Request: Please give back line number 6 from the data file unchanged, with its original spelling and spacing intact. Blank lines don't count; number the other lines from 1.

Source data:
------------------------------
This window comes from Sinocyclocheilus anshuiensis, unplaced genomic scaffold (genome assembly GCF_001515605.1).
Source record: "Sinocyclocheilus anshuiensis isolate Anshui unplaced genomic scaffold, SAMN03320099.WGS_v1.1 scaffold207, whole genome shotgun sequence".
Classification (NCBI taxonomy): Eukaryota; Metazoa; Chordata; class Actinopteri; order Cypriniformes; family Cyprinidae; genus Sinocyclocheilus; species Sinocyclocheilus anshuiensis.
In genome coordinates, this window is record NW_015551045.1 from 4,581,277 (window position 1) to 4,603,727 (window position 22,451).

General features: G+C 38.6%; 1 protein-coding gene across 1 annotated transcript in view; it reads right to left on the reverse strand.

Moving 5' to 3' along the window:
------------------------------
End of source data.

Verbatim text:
Moving 5' to 3' along the window: